David Duckenfield has been charged with the manslaughter by gross negligence of 95 of the 96 Liverpool FC fans who died at the FA Cup semi-final in 1989
Sir Norman Bettison is accused of four counts of misconduct in public office.
Former South Yorkshire Police officers Donald Denton and Alan Foster, as well as force solicitor Peter Metcalf, are charged with doing acts with intent to pervert the course of justice.
Former Sheffield Wednesday secretary Graham Mackrell is charged with three offences relating to health and safety at sports grounds.
CPS head Sue Hemming has said the IPCC has referred two further suspects which are “unconnected to the matters sent to us in January”. Those cases are still being reviewed, she said, and a decision will be announced in due course.
Hemming said a further file from the IPCC on the conduct of West Midlands Police still needs “additional investigative work”.
Hemmings says that in relation to six other police officers, charges were not brought because of “insufficient evidence for a realistic prospect of conviction.
The CPS also decided not to bring charges against three ambulance service employees.
Families of the victims killed at the 1989 FA Cup semi-final gathered in Warrington earlier today be informed of the decisions by Sue Hemming, Crown Prosecution Service head of special crime and counter-terrorism division.
Operation Resolve, which investigated the causes of the disaster, and the Independent Police Complaints Commission (IPCC) passed files of evidence relating to 23 suspects, including individuals and organisations, to the CPS earlier this year.
Of these, 15 suspects related to Operation Resolve’s investigation into the causes of the disaster.
A further eight individuals related to the IPCC’s independent investigation into both South Yorkshire Police and West Midlands Police and the alleged cover-up of the disaster.
Margaret Aspinall, chairwoman of the Hillsborough Family Support Group, said before the decision that is was “going to be a day of mixed emotions for the families and we have had so many of them”.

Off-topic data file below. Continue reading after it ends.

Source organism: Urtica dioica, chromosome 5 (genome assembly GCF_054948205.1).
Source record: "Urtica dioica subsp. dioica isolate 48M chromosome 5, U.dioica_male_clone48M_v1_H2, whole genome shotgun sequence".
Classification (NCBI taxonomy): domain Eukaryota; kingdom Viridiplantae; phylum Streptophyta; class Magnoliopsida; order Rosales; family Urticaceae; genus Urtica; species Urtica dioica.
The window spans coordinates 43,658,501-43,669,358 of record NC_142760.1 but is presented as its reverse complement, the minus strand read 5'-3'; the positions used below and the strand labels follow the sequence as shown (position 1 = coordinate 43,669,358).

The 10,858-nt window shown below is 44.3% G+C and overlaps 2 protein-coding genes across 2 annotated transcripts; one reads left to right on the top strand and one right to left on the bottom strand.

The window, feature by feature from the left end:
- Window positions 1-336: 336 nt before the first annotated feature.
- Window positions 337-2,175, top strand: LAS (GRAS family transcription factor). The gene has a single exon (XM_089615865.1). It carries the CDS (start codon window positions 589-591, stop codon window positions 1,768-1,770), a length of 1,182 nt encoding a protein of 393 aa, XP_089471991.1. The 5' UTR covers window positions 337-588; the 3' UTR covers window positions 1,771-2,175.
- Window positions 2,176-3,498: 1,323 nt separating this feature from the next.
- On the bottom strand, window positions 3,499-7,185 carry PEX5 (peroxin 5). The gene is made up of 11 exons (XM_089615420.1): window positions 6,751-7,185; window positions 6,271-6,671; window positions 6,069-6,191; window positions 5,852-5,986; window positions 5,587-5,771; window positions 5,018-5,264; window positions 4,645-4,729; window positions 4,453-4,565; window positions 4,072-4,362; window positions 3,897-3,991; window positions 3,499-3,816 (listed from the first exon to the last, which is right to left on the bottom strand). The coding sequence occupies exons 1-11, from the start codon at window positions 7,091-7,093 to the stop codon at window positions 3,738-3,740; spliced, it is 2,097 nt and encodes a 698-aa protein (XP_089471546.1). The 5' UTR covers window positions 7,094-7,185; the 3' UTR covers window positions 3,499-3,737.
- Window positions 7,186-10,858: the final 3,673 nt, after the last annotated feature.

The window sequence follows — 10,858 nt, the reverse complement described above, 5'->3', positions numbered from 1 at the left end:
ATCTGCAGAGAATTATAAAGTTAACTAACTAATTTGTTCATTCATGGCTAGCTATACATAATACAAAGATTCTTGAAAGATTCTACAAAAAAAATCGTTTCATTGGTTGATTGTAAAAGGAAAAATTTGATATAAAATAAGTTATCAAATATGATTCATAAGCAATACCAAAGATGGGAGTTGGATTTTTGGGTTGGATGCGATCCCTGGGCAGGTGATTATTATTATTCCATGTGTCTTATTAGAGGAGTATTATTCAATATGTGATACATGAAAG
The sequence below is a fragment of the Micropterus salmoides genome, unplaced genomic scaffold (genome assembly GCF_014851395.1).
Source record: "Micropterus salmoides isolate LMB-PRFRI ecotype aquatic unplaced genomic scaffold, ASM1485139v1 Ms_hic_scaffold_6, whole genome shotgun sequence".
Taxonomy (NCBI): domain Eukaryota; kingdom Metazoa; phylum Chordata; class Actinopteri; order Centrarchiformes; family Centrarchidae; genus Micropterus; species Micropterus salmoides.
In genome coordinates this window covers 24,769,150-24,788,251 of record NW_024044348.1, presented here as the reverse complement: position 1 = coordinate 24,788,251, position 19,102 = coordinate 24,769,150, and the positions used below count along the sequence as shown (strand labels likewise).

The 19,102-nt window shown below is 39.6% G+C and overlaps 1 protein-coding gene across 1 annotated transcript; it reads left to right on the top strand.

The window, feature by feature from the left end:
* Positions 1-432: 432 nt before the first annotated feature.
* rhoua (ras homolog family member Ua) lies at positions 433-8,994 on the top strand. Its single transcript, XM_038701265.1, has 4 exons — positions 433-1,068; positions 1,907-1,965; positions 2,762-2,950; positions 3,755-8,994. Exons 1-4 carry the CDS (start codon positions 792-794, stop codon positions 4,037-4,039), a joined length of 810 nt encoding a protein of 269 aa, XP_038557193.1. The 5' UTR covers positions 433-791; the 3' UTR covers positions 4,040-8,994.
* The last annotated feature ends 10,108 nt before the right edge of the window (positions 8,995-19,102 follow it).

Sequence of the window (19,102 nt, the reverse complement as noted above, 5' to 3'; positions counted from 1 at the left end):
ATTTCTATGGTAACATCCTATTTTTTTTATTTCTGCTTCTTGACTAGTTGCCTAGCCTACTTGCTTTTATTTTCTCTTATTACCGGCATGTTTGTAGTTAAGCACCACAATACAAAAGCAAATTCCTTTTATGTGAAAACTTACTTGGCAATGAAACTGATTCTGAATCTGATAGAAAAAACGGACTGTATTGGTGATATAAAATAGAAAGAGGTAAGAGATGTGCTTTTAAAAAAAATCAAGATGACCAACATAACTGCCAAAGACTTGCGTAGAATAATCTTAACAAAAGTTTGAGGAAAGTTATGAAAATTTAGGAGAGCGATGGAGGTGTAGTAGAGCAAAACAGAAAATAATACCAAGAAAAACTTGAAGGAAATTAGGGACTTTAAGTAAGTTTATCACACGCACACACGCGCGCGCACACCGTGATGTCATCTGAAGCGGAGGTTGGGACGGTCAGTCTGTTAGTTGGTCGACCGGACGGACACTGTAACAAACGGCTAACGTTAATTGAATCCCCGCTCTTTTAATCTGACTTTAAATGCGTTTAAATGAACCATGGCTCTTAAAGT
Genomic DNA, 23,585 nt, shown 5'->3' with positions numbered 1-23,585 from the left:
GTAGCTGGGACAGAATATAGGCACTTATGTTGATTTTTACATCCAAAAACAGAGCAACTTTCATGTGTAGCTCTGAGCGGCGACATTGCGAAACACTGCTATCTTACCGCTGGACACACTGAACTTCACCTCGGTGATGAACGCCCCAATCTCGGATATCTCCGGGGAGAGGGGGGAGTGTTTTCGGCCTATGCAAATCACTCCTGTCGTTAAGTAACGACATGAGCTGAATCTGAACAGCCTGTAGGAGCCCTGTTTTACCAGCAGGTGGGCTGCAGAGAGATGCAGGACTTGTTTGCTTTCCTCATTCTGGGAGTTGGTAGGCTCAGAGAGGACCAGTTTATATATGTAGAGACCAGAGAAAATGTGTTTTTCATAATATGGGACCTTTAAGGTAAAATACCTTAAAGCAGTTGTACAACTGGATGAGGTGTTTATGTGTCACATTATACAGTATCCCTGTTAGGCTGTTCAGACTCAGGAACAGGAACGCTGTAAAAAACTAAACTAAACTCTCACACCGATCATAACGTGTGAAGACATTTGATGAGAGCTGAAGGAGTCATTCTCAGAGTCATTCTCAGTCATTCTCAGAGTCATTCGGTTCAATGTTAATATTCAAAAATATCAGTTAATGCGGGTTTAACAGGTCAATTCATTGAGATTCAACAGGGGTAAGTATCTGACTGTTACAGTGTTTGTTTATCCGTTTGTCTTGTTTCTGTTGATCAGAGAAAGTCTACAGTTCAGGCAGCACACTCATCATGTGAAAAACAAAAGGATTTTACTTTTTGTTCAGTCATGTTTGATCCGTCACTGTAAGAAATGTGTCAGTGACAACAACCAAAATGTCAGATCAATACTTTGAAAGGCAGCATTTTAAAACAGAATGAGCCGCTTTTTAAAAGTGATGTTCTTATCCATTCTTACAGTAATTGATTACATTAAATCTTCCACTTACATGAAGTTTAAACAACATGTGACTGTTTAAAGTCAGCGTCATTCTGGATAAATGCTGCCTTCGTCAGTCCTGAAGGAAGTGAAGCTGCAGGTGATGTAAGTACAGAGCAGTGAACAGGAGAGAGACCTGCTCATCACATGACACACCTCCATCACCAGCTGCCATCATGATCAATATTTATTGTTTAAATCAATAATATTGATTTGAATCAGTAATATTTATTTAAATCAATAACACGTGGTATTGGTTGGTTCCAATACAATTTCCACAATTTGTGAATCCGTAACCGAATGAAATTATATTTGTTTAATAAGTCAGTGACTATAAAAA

She added: “Whatever happens, I still think it will be a long road, but the families are determined to never give up.
“All we want is accountability, nothing more and nothing less.”
Last year, new inquests found the 96 were unlawfully killed in the disaster, which happened at the match between Liverpool FC and Nottingham Forest.
The jury also identified errors in the police planning and response, the actions of commanding officers, the safety certification of the ground, the management of the stadium by Sheffield Wednesday FC and the response by the ambulance service.
It also found there were dangerous features in the stadium design and structural engineers Eastwood and Partners could have done more.
Earlier today the families of some of the victims tweeted about their 28 years fight for justice and their hope they would “get the results we want today”.
Mayor of Liverpool Joe Anderson said it would be a “monumental day in the fight for justice”.
He said: “It is a day that many thought would never come and a day that, on more than one occasion, seemed impossible.
“The uncompromising determination and fight from the families and campaigners over the last 28 years has been an example to the rest of the country that sometimes, the impossible is achievable.”
He said there was still “a way to go” before justice was achieved.
He said: “We have to allow that process to happen and trust that those responsible will be held accountable for their actions.”